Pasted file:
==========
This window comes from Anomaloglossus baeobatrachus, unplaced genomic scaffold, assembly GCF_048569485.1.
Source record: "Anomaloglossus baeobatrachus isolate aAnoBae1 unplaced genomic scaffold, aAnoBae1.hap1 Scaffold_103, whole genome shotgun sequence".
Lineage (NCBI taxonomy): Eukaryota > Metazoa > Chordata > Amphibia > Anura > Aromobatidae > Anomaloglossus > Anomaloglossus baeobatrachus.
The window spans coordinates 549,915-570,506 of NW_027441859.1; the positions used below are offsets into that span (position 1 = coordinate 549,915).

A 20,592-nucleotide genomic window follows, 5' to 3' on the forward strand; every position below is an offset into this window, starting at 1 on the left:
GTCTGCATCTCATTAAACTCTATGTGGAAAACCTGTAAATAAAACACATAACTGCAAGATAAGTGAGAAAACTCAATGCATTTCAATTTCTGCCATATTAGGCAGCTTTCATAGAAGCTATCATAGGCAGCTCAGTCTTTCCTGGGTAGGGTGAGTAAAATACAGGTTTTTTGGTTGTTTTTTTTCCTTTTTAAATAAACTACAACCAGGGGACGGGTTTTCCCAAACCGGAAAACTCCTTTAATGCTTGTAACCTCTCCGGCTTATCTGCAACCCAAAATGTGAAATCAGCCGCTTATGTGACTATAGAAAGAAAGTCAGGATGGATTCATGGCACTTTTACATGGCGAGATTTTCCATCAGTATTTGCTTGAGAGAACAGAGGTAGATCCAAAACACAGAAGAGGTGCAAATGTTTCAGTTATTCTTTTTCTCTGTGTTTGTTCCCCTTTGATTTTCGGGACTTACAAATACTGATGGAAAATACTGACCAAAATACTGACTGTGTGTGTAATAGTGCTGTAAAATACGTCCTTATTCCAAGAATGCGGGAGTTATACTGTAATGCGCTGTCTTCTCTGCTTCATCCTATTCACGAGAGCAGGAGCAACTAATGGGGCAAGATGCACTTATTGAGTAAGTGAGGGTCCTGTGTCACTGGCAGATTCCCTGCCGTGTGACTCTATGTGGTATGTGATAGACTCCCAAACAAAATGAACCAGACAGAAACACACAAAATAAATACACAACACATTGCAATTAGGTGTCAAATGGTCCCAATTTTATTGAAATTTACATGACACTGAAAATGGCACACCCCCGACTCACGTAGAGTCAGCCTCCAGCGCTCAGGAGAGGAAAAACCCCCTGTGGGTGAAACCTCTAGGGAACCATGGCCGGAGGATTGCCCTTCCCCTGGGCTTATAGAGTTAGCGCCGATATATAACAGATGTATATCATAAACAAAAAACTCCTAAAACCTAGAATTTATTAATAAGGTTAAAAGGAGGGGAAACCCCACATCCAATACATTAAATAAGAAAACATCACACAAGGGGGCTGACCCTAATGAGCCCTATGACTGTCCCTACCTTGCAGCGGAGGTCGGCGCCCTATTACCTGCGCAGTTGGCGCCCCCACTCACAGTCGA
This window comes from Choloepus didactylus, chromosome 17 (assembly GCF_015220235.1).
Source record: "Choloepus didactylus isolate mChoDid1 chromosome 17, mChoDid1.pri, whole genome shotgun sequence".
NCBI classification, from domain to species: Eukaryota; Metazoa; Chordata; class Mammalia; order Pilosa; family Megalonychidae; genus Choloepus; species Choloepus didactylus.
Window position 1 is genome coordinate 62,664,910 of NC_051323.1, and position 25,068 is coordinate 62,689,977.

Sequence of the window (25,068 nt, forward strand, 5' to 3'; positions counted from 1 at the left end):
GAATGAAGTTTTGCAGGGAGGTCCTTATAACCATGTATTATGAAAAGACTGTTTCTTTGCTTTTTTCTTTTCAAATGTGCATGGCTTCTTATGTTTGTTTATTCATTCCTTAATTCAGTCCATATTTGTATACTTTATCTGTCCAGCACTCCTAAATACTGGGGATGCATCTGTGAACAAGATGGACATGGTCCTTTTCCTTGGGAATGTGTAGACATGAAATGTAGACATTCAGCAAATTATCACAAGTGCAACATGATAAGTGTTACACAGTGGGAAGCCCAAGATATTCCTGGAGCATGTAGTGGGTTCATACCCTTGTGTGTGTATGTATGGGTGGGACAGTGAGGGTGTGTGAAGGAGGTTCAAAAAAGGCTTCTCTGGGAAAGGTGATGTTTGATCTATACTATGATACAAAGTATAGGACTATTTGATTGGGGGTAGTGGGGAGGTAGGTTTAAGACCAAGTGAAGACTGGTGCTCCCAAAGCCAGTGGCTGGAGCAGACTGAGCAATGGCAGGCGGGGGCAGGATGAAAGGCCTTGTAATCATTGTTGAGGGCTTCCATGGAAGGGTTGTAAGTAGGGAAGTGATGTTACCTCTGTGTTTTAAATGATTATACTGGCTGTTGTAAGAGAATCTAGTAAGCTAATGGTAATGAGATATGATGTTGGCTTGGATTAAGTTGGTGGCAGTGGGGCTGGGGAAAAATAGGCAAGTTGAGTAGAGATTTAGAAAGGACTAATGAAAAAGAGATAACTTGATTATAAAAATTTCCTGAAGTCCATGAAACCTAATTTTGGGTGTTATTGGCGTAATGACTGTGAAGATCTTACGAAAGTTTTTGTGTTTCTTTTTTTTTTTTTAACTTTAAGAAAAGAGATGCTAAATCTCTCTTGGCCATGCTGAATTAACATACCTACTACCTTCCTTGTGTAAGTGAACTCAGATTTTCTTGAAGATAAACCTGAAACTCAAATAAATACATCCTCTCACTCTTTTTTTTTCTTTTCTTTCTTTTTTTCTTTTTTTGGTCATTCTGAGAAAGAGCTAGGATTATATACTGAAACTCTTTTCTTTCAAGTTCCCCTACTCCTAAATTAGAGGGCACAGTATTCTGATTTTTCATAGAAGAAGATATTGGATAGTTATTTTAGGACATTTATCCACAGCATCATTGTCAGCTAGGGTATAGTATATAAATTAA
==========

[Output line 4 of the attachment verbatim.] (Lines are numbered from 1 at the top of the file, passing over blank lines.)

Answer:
The window spans coordinates 549,915-570,506 of NW_027441859.1; the positions used below are offsets into that span (position 1 = coordinate 549,915).